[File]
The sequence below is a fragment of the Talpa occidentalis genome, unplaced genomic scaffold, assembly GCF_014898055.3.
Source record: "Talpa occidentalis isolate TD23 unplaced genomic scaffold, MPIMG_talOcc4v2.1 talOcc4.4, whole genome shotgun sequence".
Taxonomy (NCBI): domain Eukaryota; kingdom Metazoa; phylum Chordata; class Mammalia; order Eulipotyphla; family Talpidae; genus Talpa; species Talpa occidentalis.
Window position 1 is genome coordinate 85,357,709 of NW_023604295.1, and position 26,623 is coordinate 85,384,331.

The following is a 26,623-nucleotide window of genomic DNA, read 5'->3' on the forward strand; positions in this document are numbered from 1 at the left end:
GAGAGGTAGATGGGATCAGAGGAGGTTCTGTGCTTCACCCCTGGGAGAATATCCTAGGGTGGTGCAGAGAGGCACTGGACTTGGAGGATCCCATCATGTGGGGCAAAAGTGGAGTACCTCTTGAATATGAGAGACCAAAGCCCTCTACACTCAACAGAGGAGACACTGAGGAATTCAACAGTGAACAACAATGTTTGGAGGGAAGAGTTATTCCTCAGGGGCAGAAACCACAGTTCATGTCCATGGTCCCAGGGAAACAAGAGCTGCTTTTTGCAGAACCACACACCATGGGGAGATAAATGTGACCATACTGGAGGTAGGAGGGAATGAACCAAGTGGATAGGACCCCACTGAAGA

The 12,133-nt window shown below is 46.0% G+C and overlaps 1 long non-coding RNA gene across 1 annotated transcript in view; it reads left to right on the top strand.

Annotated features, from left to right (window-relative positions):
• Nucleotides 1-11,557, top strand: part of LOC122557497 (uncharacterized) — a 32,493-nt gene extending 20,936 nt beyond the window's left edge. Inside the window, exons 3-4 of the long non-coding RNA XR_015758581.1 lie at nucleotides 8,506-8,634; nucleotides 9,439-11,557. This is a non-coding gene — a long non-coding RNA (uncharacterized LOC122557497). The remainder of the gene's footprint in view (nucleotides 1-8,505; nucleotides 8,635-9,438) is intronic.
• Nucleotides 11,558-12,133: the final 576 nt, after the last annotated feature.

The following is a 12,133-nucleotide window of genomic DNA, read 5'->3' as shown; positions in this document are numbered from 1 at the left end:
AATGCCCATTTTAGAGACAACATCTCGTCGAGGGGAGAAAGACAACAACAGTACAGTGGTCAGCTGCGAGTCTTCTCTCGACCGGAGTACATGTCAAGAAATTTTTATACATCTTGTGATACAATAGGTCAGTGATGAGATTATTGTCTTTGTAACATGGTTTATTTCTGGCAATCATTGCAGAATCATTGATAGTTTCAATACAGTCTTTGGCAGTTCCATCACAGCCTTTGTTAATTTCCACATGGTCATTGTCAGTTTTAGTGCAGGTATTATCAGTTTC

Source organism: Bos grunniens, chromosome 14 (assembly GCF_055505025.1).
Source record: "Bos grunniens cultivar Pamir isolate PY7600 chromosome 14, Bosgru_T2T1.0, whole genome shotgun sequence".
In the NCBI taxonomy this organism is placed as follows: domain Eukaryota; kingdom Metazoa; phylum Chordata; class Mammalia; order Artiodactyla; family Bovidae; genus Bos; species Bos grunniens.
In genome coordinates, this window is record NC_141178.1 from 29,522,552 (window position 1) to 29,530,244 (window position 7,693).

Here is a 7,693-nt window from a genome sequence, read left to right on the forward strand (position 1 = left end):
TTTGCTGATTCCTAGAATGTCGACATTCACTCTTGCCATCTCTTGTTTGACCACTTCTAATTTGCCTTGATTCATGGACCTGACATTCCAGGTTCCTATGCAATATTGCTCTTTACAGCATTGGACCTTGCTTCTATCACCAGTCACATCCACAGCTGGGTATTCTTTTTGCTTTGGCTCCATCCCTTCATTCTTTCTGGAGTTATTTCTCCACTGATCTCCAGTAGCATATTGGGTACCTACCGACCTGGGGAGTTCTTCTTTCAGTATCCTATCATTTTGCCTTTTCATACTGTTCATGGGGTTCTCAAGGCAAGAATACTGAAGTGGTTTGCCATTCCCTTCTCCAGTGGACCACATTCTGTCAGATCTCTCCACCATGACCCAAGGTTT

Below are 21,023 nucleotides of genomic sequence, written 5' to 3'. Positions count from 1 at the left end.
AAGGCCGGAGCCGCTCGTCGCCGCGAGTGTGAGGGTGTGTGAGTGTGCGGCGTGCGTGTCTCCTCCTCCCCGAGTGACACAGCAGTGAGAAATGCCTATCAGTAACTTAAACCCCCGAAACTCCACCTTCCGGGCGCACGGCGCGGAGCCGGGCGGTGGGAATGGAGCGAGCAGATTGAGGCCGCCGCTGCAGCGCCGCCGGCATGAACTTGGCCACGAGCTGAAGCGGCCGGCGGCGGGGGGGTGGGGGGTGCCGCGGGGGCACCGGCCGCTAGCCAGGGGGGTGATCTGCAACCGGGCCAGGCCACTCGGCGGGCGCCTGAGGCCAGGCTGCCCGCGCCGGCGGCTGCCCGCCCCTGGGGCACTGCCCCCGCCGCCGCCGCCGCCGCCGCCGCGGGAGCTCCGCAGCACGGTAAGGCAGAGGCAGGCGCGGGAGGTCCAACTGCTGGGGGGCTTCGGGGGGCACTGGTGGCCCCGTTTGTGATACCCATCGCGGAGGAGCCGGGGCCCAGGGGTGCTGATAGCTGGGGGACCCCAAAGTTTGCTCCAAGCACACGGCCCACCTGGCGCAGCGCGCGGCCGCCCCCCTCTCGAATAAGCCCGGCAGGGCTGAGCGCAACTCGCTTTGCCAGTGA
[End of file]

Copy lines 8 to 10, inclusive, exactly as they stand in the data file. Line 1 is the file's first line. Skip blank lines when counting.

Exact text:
Annotated features, from left to right (window-relative positions):
• Nucleotides 1-11,557, top strand: part of LOC122557497 (uncharacterized) — a 32,493-nt gene extending 20,936 nt beyond the window's left edge. Inside the window, exons 3-4 of the long non-coding RNA XR_015758581.1 lie at nucleotides 8,506-8,634; nucleotides 9,439-11,557. This is a non-coding gene — a long non-coding RNA (uncharacterized LOC122557497). The remainder of the gene's footprint in view (nucleotides 1-8,505; nucleotides 8,635-9,438) is intronic.
• Nucleotides 11,558-12,133: the final 576 nt, after the last annotated feature.